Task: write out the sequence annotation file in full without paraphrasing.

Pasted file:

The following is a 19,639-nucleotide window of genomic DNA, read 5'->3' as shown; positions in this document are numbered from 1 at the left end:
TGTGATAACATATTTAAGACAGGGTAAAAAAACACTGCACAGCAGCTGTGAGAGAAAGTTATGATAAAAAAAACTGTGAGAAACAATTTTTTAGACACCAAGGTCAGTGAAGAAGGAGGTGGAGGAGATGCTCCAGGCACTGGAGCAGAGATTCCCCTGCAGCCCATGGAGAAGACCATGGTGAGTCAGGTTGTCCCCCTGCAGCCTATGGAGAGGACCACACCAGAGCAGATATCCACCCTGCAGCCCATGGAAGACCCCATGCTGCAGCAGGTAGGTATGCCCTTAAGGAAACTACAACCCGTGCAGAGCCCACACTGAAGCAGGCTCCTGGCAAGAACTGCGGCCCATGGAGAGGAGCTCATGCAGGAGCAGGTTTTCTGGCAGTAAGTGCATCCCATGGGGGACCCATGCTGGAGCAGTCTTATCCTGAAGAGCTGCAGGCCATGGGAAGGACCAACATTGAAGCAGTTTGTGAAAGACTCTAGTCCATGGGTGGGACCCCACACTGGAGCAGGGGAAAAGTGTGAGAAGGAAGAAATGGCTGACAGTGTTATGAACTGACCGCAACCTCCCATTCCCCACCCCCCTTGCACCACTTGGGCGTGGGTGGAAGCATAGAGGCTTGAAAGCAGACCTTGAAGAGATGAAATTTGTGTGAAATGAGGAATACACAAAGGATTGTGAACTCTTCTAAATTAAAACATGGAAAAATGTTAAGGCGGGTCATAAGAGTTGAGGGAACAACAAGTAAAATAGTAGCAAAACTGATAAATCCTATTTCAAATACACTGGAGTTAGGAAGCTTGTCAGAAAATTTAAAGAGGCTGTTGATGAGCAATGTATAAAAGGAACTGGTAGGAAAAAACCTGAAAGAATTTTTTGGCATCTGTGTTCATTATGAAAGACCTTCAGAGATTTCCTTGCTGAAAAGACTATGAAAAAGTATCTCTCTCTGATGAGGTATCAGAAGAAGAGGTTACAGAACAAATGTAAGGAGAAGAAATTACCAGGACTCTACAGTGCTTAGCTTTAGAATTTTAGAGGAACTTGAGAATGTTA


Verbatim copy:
The following is a 19,639-nucleotide window of genomic DNA, read 5'->3' as shown; positions in this document are numbered from 1 at the left end:
TGTGATAACATATTTAAGACAGGGTAAAAAAACACTGCACAGCAGCTGTGAGAGAAAGTTATGATAAAAAAAACTGTGAGAAACAATTTTTTAGACACCAAGGTCAGTGAAGAAGGAGGTGGAGGAGATGCTCCAGGCACTGGAGCAGAGATTCCCCTGCAGCCCATGGAGAAGACCATGGTGAGTCAGGTTGTCCCCCTGCAGCCTATGGAGAGGACCACACCAGAGCAGATATCCACCCTGCAGCCCATGGAAGACCCCATGCTGCAGCAGGTAGGTATGCCCTTAAGGAAACTACAACCCGTGCAGAGCCCACACTGAAGCAGGCTCCTGGCAAGAACTGCGGCCCATGGAGAGGAGCTCATGCAGGAGCAGGTTTTCTGGCAGTAAGTGCATCCCATGGGGGACCCATGCTGGAGCAGTCTTATCCTGAAGAGCTGCAGGCCATGGGAAGGACCAACATTGAAGCAGTTTGTGAAAGACTCTAGTCCATGGGTGGGACCCCACACTGGAGCAGGGGAAAAGTGTGAGAAGGAAGAAATGGCTGACAGTGTTATGAACTGACCGCAACCTCCCATTCCCCACCCCCCTTGCACCACTTGGGCGTGGGTGGAAGCATAGAGGCTTGAAAGCAGACCTTGAAGAGATGAAATTTGTGTGAAATGAGGAATACACAAAGGATTGTGAACTCTTCTAAATTAAAACATGGAAAAATGTTAAGGCGGGTCATAAGAGTTGAGGGAACAACAAGTAAAATAGTAGCAAAACTGATAAATCCTATTTCAAATACACTGGAGTTAGGAAGCTTGTCAGAAAATTTAAAGAGGCTGTTGATGAGCAATGTATAAAAGGAACTGGTAGGAAAAAACCTGAAAGAATTTTTTGGCATCTGTGTTCATTATGAAAGACCTTCAGAGATTTCCTTGCTGAAAAGACTATGAAAAAGTATCTCTCTCTGATGAGGTATCAGAAGAAGAGGTTACAGAACAAATGTAAGGAGAAGAAATTACCAGGACTCTACAGTGCTTAGCTTTAGAATTTTAGAGGAACTTGAGAATGTTA